The  first Ray Bradbury story that I read was  called “Homecoming”, and it changed me. I was seven years old. The story was in a collection of SF I had borrowed from a friend’s father.  “Homecoming” is about a normal human boy, Timothy, who lives surrounded by all the creatures of the night.  I identified more with Timothy, the boy being brought up by a loving family of vampires and monsters than I had ever identified with any fictional character before. Like him, I wanted to be brave, to not be scared of the things in the darkness. Like him, I wanted to belong.

I read The Silver Locusts next, a collection of stories now more often known by its alternative title,  The Martian Chronicles.  The book was sitting on a book case at home. I do not know to whom it had originally belonged.  I thought the book  was like nothing else I had encountered(although I was young enough and literal enough that I kept waiting for the locusts to turn up). I fell in love with “Usher II”, the story that sent me to Poe, as Martian settlers, representing the repressive anti-fiction movement on Earth that Bradbury had created in his novel Fahrenheit 451, arrive at a scary house on Mars and are murdered by robots controlled by an aficionado of horror and the fantastic. The murders were in the style of Poe stories,  “The Pit and the Pendulum”, “The Murders In the Rue Morgue”, and culminated in “The Cask of Amontillado”. It was after reading this story that I resolved that I would one day read Poe, become a writer, find a Scary House, and own a robotic Orang-Utan that would do my bidding. I have been fortunate in achieving at least three of these goals.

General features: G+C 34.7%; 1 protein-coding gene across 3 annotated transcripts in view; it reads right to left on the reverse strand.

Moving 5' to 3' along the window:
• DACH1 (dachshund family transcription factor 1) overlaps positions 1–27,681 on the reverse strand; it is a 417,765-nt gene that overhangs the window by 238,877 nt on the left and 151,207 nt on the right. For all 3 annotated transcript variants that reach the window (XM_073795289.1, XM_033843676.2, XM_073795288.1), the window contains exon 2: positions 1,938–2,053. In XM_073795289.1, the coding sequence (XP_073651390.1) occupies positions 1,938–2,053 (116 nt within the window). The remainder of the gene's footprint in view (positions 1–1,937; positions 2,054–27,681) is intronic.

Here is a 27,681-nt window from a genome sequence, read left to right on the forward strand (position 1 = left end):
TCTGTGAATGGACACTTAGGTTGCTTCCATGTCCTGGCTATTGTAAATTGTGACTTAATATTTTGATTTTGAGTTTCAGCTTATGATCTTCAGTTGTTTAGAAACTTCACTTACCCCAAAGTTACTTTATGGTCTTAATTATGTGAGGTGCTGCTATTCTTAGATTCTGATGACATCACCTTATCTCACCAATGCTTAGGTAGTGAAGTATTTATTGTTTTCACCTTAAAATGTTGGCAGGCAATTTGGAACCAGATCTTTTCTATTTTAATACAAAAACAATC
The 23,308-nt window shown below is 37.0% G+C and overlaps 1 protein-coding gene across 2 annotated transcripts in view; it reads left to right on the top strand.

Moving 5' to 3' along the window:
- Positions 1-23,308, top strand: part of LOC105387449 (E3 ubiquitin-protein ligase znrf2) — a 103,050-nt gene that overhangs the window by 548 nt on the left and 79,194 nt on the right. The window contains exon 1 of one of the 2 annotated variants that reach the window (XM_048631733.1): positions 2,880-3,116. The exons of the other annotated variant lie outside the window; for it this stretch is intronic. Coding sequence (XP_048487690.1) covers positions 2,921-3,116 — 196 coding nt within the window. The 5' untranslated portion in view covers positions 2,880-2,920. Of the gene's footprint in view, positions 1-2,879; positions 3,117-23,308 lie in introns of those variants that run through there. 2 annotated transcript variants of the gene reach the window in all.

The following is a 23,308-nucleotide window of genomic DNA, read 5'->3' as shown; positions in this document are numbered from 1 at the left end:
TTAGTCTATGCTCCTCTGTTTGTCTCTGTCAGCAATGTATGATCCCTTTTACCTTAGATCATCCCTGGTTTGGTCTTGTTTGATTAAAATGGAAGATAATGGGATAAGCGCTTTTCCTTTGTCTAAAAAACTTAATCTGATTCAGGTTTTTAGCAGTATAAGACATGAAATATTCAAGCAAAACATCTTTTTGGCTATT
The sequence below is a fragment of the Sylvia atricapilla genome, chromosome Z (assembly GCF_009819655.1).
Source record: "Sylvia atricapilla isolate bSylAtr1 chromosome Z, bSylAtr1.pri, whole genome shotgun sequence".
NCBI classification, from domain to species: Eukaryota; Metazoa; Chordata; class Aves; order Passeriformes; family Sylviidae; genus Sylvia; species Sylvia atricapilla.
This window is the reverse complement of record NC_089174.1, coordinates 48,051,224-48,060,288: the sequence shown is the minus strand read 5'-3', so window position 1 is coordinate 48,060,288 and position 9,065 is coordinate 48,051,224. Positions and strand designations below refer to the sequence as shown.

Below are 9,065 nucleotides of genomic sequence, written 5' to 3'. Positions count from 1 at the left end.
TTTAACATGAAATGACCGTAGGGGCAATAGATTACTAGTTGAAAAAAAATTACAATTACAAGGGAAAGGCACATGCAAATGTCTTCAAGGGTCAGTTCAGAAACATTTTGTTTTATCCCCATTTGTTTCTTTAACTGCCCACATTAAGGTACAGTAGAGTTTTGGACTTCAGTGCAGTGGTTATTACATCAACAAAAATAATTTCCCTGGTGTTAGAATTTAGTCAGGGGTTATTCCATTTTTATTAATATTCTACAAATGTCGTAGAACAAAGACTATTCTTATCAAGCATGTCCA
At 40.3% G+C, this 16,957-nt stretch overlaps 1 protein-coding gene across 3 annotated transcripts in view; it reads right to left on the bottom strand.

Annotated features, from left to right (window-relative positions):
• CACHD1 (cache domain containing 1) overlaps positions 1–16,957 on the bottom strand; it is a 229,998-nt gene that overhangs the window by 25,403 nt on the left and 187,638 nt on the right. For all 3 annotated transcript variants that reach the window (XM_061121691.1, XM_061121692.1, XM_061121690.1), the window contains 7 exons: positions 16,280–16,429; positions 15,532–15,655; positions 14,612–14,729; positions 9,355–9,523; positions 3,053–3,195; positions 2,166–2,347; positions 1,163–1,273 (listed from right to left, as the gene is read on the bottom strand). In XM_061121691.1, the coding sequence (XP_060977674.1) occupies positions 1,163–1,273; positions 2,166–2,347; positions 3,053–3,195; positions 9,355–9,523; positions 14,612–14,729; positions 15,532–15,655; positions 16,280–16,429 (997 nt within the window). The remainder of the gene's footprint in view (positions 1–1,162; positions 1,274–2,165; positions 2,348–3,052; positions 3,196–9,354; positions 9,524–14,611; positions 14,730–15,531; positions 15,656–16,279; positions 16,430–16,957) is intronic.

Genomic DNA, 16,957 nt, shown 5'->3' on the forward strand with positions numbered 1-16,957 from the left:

The first Bradbury books I bought with my own money were from a travelling bookshop, which would set up once a term in a room in my school. I was about eleven. The books were Dandelion Wine and the The Golden Apples of the Sun.